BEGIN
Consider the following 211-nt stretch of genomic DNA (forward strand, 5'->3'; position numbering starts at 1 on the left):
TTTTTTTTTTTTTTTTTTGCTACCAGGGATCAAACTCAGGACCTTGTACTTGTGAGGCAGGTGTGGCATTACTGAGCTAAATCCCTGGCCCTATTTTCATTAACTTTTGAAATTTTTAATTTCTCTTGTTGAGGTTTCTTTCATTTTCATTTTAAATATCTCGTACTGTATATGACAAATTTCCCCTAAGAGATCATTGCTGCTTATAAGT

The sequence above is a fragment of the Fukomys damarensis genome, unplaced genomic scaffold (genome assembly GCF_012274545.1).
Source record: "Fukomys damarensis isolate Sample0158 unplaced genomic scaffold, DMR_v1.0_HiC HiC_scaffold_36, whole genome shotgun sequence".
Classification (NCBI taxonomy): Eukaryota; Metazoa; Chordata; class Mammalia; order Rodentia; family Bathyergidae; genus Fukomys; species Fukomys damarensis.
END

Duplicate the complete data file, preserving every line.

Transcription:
Consider the following 211-nt stretch of genomic DNA (forward strand, 5'->3'; position numbering starts at 1 on the left):
TTTTTTTTTTTTTTTTTTGCTACCAGGGATCAAACTCAGGACCTTGTACTTGTGAGGCAGGTGTGGCATTACTGAGCTAAATCCCTGGCCCTATTTTCATTAACTTTTGAAATTTTTAATTTCTCTTGTTGAGGTTTCTTTCATTTTCATTTTAAATATCTCGTACTGTATATGACAAATTTCCCCTAAGAGATCATTGCTGCTTATAAGT

The sequence above is a fragment of the Fukomys damarensis genome, unplaced genomic scaffold (genome assembly GCF_012274545.1).
Source record: "Fukomys damarensis isolate Sample0158 unplaced genomic scaffold, DMR_v1.0_HiC HiC_scaffold_36, whole genome shotgun sequence".
Classification (NCBI taxonomy): Eukaryota; Metazoa; Chordata; class Mammalia; order Rodentia; family Bathyergidae; genus Fukomys; species Fukomys damarensis.